In the publishing world it’s called “white space”. Long paragraphs are not white space they are too dense. The Internet has had a strong effect upon this. They know we have become skimmers, not readers. The problem is that this issue is not only to be found on the web page, but increasingly in magazines, books, and in general conversation. I do believe that substantial ideas can be expressed in a sentence as well as a long paragraph. But often in order to truly answer a question we have to have subtlety. And one sentence has to have far less subtlety than ten. In order to turn an observation over to show it’s various facets it takes time. Look at it this way. I know you are married. What if your discussions with C. were restricted to short easily digestible conversations? What if you or he weren’t allowed to really express yourselves in depth? In the beginning of this new mode of dialogue you wouldn’t feel it too much. You would still be able to communicate. But as more and more time passes you would feel like something was radically wrong. I think that the present generation is starting to feel a societal version of this dreadful imbalance.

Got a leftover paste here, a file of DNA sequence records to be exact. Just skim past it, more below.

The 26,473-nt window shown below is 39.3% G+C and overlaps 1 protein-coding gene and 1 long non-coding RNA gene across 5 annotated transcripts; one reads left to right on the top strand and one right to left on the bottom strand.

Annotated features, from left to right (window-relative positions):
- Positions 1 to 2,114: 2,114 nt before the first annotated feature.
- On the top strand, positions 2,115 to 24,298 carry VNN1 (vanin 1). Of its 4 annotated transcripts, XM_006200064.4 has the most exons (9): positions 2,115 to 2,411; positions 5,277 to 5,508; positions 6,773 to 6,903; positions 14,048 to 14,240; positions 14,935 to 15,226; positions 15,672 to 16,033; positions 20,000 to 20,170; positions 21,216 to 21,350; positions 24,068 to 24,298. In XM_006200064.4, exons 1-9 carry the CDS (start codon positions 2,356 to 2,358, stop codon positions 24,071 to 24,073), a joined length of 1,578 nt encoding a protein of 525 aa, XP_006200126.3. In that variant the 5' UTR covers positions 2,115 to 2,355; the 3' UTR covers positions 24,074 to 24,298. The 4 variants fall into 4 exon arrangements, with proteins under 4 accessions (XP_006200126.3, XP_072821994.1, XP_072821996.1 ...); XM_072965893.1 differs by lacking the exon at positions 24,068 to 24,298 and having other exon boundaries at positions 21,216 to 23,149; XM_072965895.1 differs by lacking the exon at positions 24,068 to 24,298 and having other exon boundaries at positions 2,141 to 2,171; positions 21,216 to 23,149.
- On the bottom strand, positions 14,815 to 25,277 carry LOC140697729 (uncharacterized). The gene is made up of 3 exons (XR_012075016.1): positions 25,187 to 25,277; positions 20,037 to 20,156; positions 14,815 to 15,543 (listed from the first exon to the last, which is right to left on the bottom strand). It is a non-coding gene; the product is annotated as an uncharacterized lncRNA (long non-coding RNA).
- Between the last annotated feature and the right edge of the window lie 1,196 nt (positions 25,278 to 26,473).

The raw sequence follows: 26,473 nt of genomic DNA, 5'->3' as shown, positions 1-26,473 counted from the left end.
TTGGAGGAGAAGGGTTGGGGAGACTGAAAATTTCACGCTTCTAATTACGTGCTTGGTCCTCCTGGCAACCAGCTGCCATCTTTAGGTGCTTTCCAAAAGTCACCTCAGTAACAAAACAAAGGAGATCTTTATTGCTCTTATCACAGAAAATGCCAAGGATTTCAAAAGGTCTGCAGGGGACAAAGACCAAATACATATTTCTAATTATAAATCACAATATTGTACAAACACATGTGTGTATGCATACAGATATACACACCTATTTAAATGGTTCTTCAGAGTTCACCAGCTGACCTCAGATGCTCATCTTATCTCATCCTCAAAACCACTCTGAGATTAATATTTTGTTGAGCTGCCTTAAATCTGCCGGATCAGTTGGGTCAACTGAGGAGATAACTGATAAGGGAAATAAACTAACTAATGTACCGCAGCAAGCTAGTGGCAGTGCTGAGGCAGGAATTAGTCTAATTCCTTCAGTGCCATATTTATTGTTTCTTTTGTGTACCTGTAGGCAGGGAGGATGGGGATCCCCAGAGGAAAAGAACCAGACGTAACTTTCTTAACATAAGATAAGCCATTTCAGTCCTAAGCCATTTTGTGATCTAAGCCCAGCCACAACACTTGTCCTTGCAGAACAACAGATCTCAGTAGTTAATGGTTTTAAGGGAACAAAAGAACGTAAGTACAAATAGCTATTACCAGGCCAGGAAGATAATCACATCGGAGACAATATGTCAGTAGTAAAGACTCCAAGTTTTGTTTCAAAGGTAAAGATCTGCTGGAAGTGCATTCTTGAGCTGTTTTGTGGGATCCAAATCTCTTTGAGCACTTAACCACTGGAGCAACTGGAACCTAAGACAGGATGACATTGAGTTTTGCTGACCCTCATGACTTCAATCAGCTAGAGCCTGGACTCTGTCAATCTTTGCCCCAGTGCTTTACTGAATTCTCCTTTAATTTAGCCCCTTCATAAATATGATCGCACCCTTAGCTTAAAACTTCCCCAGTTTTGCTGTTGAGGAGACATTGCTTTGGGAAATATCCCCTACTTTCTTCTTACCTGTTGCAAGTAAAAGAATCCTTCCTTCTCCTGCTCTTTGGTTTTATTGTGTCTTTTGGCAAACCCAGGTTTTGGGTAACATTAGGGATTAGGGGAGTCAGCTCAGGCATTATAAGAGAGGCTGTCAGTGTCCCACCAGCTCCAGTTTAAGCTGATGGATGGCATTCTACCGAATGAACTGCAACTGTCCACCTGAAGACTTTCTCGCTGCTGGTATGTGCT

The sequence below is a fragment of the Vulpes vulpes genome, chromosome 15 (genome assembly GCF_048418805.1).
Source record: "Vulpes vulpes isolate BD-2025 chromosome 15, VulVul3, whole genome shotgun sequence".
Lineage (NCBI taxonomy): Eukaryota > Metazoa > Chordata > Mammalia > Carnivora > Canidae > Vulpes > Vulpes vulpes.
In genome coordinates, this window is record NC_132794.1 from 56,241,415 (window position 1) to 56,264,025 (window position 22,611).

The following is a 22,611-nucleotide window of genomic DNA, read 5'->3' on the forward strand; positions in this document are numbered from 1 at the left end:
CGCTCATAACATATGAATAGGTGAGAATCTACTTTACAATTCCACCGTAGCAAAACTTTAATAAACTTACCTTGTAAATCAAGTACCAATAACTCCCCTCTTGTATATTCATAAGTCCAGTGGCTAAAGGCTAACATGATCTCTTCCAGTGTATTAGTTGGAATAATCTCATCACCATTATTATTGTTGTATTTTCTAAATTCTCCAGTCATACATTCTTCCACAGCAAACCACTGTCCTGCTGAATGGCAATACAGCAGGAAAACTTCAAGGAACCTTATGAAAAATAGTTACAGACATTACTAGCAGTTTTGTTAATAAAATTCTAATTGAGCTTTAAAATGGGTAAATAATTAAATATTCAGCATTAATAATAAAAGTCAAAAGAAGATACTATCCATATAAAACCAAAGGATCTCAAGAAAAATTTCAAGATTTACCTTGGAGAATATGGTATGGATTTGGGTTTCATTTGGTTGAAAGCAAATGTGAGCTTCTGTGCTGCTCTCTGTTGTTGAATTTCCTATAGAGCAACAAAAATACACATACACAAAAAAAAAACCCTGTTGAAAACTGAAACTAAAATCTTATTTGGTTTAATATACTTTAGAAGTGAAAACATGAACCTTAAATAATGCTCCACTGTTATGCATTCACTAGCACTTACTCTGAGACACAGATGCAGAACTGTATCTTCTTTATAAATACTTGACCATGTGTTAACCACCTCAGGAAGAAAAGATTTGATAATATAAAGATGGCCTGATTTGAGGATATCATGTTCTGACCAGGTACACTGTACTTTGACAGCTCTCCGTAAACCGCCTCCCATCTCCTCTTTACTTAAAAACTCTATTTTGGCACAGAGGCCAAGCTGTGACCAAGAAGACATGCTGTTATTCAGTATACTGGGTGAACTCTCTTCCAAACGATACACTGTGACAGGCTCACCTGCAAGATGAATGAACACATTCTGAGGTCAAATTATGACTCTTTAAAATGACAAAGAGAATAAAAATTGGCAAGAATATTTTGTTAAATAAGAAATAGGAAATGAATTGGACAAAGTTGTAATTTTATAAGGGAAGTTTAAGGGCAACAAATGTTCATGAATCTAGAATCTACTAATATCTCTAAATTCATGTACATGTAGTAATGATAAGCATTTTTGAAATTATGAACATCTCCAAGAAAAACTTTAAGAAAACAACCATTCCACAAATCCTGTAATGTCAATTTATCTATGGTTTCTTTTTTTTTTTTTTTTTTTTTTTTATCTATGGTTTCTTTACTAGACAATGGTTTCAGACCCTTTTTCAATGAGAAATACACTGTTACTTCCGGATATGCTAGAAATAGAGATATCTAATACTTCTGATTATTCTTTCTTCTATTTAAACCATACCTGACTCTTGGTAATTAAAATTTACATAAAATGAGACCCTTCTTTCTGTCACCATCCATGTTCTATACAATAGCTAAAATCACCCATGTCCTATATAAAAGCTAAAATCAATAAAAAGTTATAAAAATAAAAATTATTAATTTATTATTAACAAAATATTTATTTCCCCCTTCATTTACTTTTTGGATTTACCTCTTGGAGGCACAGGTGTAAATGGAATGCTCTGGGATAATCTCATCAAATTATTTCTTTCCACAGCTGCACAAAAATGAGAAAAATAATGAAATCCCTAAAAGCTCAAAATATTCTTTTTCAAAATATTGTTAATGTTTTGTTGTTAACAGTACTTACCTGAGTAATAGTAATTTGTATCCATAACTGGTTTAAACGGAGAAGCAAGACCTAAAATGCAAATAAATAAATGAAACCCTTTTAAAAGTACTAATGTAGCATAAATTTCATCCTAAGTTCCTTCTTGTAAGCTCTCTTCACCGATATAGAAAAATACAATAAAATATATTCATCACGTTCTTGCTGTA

So yes substance can be communicated with brevity. But if that’s mostly all we can do something real gets lost in the process.

    Thanks for the thought-provoking question. How are you seeing it these days?


    November 30, 2010 at 9:12 PM

  3. Patt Tucker King